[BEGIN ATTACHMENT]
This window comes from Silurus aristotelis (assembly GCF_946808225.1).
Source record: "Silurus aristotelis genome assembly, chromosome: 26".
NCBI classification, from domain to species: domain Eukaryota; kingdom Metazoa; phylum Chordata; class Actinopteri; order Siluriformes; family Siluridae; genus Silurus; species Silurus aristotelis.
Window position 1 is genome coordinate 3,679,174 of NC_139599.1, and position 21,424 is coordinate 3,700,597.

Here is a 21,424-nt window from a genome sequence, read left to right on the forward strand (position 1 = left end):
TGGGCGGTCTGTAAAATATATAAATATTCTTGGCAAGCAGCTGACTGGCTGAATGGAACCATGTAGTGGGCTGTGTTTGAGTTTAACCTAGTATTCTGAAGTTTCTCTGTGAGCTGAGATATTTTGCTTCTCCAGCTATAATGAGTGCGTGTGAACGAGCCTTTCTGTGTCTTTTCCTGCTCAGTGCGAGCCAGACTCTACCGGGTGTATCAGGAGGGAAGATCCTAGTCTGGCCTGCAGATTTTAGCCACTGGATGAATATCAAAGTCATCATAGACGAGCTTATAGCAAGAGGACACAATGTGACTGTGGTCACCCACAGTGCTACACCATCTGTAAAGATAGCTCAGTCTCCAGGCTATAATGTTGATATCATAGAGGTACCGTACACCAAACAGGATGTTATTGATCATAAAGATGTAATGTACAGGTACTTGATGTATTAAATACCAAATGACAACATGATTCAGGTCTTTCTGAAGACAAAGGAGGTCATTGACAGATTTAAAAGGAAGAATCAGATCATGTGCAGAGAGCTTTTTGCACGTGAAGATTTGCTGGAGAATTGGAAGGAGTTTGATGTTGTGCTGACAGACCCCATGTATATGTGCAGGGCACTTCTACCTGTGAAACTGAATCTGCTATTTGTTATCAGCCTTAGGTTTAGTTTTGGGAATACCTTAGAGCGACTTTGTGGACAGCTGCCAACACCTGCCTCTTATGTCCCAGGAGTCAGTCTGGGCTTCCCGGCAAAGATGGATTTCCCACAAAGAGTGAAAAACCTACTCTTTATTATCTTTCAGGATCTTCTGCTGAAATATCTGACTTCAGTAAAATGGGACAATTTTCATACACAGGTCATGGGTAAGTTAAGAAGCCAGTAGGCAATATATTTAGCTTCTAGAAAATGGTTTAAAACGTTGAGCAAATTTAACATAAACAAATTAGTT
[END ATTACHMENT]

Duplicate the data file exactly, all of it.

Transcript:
This window comes from Silurus aristotelis (assembly GCF_946808225.1).
Source record: "Silurus aristotelis genome assembly, chromosome: 26".
NCBI classification, from domain to species: domain Eukaryota; kingdom Metazoa; phylum Chordata; class Actinopteri; order Siluriformes; family Siluridae; genus Silurus; species Silurus aristotelis.
Window position 1 is genome coordinate 3,679,174 of NC_139599.1, and position 21,424 is coordinate 3,700,597.

Here is a 21,424-nt window from a genome sequence, read left to right on the forward strand (position 1 = left end):
TGGGCGGTCTGTAAAATATATAAATATTCTTGGCAAGCAGCTGACTGGCTGAATGGAACCATGTAGTGGGCTGTGTTTGAGTTTAACCTAGTATTCTGAAGTTTCTCTGTGAGCTGAGATATTTTGCTTCTCCAGCTATAATGAGTGCGTGTGAACGAGCCTTTCTGTGTCTTTTCCTGCTCAGTGCGAGCCAGACTCTACCGGGTGTATCAGGAGGGAAGATCCTAGTCTGGCCTGCAGATTTTAGCCACTGGATGAATATCAAAGTCATCATAGACGAGCTTATAGCAAGAGGACACAATGTGACTGTGGTCACCCACAGTGCTACACCATCTGTAAAGATAGCTCAGTCTCCAGGCTATAATGTTGATATCATAGAGGTACCGTACACCAAACAGGATGTTATTGATCATAAAGATGTAATGTACAGGTACTTGATGTATTAAATACCAAATGACAACATGATTCAGGTCTTTCTGAAGACAAAGGAGGTCATTGACAGATTTAAAAGGAAGAATCAGATCATGTGCAGAGAGCTTTTTGCACGTGAAGATTTGCTGGAGAATTGGAAGGAGTTTGATGTTGTGCTGACAGACCCCATGTATATGTGCAGGGCACTTCTACCTGTGAAACTGAATCTGCTATTTGTTATCAGCCTTAGGTTTAGTTTTGGGAATACCTTAGAGCGACTTTGTGGACAGCTGCCAACACCTGCCTCTTATGTCCCAGGAGTCAGTCTGGGCTTCCCGGCAAAGATGGATTTCCCACAAAGAGTGAAAAACCTACTCTTTATTATCTTTCAGGATCTTCTGCTGAAATATCTGACTTCAGTAAAATGGGACAATTTTCATACACAGGTCATGGGTAAGTTAAGAAGCCAGTAGGCAATATATTTAGCTTCTAGAAAATGGTTTAAAACGTTGAGCAAATTTAACATAAACAAATTAGTT